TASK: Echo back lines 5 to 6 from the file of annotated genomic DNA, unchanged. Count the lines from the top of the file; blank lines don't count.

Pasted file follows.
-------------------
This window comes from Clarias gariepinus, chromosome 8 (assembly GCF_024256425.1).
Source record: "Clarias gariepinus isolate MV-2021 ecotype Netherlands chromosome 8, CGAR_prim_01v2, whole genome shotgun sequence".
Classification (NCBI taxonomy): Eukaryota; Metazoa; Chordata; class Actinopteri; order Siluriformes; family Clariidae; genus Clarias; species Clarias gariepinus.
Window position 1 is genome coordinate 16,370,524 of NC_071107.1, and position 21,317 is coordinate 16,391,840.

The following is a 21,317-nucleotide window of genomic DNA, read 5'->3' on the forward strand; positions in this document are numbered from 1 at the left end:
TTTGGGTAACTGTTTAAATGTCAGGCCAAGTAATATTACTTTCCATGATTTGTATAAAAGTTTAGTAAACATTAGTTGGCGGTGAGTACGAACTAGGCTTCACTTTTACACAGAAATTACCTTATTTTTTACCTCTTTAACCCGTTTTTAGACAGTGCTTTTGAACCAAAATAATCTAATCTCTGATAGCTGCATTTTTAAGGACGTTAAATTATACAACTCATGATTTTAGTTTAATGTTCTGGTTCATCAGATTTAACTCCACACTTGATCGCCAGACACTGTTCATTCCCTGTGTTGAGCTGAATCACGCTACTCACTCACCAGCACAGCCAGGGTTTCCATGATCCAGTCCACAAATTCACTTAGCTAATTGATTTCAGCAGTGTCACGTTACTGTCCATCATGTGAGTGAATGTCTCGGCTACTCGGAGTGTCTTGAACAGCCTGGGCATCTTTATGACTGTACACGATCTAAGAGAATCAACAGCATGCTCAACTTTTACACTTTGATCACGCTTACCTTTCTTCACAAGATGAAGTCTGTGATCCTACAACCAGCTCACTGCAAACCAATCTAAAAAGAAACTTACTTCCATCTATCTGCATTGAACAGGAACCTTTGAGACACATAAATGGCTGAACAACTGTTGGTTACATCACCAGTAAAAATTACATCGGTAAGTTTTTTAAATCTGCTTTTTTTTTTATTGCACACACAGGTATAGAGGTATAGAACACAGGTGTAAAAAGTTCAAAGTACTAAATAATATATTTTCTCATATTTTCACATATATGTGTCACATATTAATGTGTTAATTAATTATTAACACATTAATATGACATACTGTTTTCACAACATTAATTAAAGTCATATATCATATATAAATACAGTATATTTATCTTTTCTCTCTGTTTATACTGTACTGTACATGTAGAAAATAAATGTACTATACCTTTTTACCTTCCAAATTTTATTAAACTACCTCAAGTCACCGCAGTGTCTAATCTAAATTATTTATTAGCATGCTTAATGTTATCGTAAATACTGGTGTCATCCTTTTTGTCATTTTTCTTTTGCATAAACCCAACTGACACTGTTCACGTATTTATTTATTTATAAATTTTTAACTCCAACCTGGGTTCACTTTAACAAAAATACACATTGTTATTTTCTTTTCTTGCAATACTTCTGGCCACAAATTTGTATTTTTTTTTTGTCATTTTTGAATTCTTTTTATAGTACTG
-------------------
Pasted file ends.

The following is a 21,317-nucleotide window of genomic DNA, read 5'->3' on the forward strand; positions in this document are numbered from 1 at the left end:
TTTGGGTAACTGTTTAAATGTCAGGCCAAGTAATATTACTTTCCATGATTTGTATAAAAGTTTAGTAAACATTAGTTGGCGGTGAGTACGAACTAGGCTTCACTTTTACACAGAAATTACCTTATTTTTTACCTCTTTAACCCGTTTTTAGACAGTGCTTTTGAACCAAAATAATCTAATCTCTGATAGCTGCATTTTTAAGGACGTTAAATTATACAACTCATGATTTTAGTTTAATGTTCTGGTTCATCAGATTTAACTCCACACTTGATCGCCAGACACTGTTCATTCCCTGTGTTGAGCTGAATCACGCTACTCACTCACCAGCACAGCCAGGGTTTCCATGATCCAGTCCACAAATTCACTTAGCTAATTGATTTCAGCAGTGTCACGTTACTGTCCATCATGTGAGTGAATGTCTCGGCTACTCGGAGTGTCTTGAACAGCCTGGGCATCTTTATGACTGTACACGATCTAAGAGAATCAACAGCATGCTCAACTTTTACACTTTGATCACGCTTACCTTTCTTCACAAGATGAAGTCTGTGATCCTACAACCAGCTCACTGCAAACCAATCTAAAAAGAAACTTACTTCCATCTATCTGCATTGAACAGGAACCTTTGAGACACATAAATGGCTGAACAACTGTTGGTTACATCACCAGTAAAAATTACATCGGTAAGTTTTTTAAATCTGCTTTTTTTTTTATTGCACACACAGGTATAGAGGTATAGAACACAGGTGTAAAAAGTTCAAAGTACTAAATAATATATTTTCTCATATTTTCACATATATGTGTCACATATTAATGTGTTAATTAATTATTAACACATTAATATGACATACTGTTTTCACAACATTAATTAAAGTCATATATCATATATAAATACAGTATATTTATCTTTTCTCTCTGTTTATACTGTACTGTACATGTAGAAAATAAATGTACTATACCTTTTTACCTTCCAAATTTTATTAAACTACCTCAAGTCACCGCAGTGTCTAATCTAAATTATTTATTAGCATGCTTAATGTTATCGTAAATACTGGTGTCATCCTTTTTGTCATTTTTCTTTTGCATAAACCCAACTGACACTGTTCACGTATTTATTTATTTATAAATTTTTAACTCCAACCTGGGTTCACTTTAACAAAAATACACATTGTTATTTTCTTTTCTTGCAATACTTCTGGCCACAAATTTGTATTTTTTTTTTGTCATTTTTGAATTCTTTTTATAGTACTG